Continuing on with another look at old comic book ads, this time I’m focusing on the classifieds. These were smaller ads, often no taller than an inch, tossed by the dozens onto individual pages. For me, that was where the real magic happened.
These ads had to make an impression with few words and tiny photos, and they most often did so with wild exaggerations and impossible promises. If it sounded too good to be true, it was, but man did it sound good!
The classified ads in old comics were also where you’d find the trashiest stuff, or at least things that would never sail in 2015. A single page from 1980 may have given kids the chance to order everything from serious knives to live chickens, at prices they could afford.
By contrast, most of the ads I’m about to feature are pretty tame, but for one reason or another, they all excite me to pieces.
The Thing #20, February 1985
During the Transformers’ golden era, “lesser” transforming robot figure were sold by a variety of makers. Even aside from Gobots, I think everyone had a few Transformers that weren’t really Transformers.
This “Moto-Bot” fellow is more famous than a dingy comic book ad might suggest, having been sold by many companies, with his own special packaging and everything. $2.50 for a robot dump truck with motorized pull-back action seems like a sweet deal, even by 1985 standards. Read More…
I’ve been doing some spring cleaning, so before I shuffle parts of my old candy collection onto shelves that are too annoying to reach twice, I thought I’d pay tribute to them here. Turning crud into content makes me feel less bad about buying twenty-year-old Spider-Man gumballs, after all.
Candy Mouse Candy Tarts!
Just another of the endless parade of “computer-themed” candies from the late ‘90s, Amurol’s Candy Mouse blends a computer mouse with a real mouse into something so mousy, I don’t even know how to finish this sentence. Mmoouussee?
Filled with lame candy tarts, you were of course only buying this for the container. With a length of black cord that could be construed as a computer mouse’s wire or a real mouse’s tail, I’m simultaneously impressed and aggravated with Amurol’s insistence on serving two masters. Mousters? Read More…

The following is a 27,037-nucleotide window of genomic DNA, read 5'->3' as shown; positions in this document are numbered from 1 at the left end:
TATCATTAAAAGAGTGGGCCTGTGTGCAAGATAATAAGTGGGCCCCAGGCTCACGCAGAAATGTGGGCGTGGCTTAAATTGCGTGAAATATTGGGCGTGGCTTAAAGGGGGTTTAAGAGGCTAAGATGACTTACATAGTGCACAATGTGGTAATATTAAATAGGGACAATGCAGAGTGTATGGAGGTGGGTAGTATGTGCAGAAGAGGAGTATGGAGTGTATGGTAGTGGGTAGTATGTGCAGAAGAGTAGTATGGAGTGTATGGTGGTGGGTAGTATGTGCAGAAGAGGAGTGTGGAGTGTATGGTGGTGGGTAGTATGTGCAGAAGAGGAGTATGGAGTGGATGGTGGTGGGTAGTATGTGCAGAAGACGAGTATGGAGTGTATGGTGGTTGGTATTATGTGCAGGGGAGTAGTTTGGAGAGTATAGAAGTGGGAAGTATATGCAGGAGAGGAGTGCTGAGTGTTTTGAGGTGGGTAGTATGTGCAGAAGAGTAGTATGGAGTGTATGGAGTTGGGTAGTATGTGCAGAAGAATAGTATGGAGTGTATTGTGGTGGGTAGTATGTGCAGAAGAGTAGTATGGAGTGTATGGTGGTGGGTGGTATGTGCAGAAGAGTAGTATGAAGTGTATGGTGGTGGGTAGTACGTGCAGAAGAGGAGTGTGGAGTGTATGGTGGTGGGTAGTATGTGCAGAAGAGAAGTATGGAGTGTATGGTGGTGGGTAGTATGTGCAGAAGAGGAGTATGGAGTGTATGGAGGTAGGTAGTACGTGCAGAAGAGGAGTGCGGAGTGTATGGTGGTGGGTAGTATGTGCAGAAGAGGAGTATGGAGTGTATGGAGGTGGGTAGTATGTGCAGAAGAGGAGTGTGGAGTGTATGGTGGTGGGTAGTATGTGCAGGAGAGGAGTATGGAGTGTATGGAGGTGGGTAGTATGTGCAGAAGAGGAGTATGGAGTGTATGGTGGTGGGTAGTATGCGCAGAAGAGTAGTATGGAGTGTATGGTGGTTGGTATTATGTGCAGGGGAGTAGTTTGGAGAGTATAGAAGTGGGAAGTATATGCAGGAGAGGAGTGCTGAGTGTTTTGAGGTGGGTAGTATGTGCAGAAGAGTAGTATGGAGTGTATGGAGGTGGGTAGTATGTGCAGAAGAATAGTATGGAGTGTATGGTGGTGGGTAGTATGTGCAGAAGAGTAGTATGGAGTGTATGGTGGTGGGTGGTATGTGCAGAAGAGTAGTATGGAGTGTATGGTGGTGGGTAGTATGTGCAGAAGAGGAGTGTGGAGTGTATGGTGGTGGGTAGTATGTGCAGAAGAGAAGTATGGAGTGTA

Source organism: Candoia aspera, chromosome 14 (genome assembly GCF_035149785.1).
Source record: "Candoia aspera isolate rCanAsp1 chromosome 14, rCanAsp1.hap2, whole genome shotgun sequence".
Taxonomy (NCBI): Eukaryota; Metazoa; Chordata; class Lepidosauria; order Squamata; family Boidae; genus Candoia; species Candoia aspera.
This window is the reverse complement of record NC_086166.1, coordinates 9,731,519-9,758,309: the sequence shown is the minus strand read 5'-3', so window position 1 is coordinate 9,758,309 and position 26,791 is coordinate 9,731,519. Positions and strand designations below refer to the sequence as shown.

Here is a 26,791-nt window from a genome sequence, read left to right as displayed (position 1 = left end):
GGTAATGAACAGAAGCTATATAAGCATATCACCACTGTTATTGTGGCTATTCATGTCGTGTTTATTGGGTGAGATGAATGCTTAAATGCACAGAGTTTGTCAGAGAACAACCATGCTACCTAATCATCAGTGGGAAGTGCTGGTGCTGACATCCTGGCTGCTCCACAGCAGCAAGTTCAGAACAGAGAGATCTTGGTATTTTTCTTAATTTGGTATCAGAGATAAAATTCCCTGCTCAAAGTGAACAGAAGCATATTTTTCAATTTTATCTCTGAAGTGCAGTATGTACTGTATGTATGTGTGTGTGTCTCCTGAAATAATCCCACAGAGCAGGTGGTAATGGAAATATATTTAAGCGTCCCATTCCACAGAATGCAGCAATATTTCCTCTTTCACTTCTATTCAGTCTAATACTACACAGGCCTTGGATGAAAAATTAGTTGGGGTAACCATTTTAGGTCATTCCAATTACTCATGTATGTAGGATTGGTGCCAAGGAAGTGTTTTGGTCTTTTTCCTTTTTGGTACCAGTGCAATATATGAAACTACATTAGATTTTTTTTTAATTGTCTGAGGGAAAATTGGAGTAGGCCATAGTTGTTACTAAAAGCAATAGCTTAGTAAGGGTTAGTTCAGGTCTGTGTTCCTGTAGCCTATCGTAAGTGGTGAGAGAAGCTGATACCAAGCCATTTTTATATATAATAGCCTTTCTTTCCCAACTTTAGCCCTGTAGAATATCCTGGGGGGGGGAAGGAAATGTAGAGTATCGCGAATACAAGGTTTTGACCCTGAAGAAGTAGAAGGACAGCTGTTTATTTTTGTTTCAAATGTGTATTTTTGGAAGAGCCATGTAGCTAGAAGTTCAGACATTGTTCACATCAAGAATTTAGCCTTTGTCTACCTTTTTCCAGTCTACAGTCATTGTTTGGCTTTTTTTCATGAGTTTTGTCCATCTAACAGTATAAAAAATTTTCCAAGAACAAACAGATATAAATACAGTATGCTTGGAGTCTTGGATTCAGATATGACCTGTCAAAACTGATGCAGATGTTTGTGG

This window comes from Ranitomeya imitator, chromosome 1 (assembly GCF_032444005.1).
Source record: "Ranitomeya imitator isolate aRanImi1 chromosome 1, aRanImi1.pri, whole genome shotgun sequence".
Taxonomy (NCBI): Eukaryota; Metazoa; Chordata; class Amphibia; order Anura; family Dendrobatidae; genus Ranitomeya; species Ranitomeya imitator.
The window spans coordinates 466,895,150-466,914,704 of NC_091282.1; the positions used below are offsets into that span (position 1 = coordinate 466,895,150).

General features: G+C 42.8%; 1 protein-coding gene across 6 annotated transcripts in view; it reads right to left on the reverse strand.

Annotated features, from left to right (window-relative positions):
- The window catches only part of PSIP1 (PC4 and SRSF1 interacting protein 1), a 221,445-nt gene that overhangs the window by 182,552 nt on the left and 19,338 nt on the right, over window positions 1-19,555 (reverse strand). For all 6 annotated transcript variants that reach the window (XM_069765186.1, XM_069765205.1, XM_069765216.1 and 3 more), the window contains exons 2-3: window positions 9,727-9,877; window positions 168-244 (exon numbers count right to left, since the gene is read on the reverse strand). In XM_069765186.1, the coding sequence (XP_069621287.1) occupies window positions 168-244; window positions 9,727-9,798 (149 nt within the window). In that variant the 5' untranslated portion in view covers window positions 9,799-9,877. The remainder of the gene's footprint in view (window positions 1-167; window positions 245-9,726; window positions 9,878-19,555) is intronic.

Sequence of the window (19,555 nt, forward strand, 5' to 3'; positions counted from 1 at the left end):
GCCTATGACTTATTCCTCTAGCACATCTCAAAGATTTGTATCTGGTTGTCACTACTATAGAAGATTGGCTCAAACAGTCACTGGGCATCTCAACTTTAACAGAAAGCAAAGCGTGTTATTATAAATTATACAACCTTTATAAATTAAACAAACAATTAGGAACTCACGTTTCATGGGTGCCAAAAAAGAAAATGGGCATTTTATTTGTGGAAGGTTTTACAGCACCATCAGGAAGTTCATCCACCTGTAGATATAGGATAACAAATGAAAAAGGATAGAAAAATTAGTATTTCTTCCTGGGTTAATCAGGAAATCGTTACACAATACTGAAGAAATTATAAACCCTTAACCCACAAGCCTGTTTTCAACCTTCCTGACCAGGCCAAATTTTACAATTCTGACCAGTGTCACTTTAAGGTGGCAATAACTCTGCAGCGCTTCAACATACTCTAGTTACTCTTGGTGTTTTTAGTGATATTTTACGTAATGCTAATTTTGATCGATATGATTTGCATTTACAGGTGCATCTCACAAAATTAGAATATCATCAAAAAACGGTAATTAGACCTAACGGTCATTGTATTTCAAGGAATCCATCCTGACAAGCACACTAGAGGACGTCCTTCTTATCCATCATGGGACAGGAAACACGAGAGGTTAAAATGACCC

Doritos Jacked 3D Jalapeño Pepper Jack tortilla snacks isn’t something I want to type twice, but my God are they delicious.
Some are heralding them as the return of 3D Doritos — that being the colloquial title of those airy Dorito “shells” that were all the rage over a decade ago. (And which are apparently still available in Mexico.) These new guys are part of the same 3D family, but I’d only consider them the most distant of cousins.
I discovered them in a hotel room last weekend, where a mix of tequila and more tequila dulled any reservations I might’ve had about devouring eight servings of crunchy shit in just under five minutes. No regrets. They’re DELICIOUS. Read More…
As mentioned in my previous post, I bought a pile of cheap comics books from the ‘80s and ‘90s specifically for the old advertisements, which never fail to remind me of a time when the stupidest stuff meant everything.
So, pulled from the pages of otherwise unremarkable issues of Excalibur and Doom Patrol, here are five ads that I’d love to get framed:
Marvel Universe Trading Cards: Series II!
Excalibur #40, August 1991
Thinking back to my ‘90s obsessions, few hit harder than Marvel Universe trading cards. It started with the first series but peaked with the second one, featured in this ad.
The special hologram cards from the first series stayed valuable for a long time, so I’m sure I wasn’t the only kid who “doubled my efforts” during Round 2… which of course featured more special hologram cards. Those things were as good as money at the time, and you could trade them for just about anything. (I remember “renting” my best friend’s Nintendo games for a week, for the cost of one hologram card per game.)
Pretty much everyone I ran with had multiple complete sets of the 2nd series. We’d use the standard baseball card binders to hold them, stuffing our doubles into the individual pockets until they could stand no more.
A neat byproduct of that was how much random Marvel trivia we picked up. I’ve never considered myself a comic “expert,” but those cards worked like CliffsNotes. You’d learn not only about the primary characters, but also about their primary feuds, as well as all of the big crossover events that happened before you were paying attention. If you studied the card-backs long enough, you could survive a conversation with true aficionados. Read More…
Over the weekend, me and Jay from The Sexy Armpit found ourselves in a church, or maybe an event center, or perhaps some kind of school. I’m not exactly sure, but some building in Clifton NJ had been commandeered for a comic book convention.
A small comic book convention, I mean. This wasn’t NYCC, and it certainly wasn’t SDCC. No celebrities, no major press, no cosplayers and no freebies from Sony. Just a few dozen people selling comic books off of well-worn folding tables. It was exactly what I wanted it to be. Read More…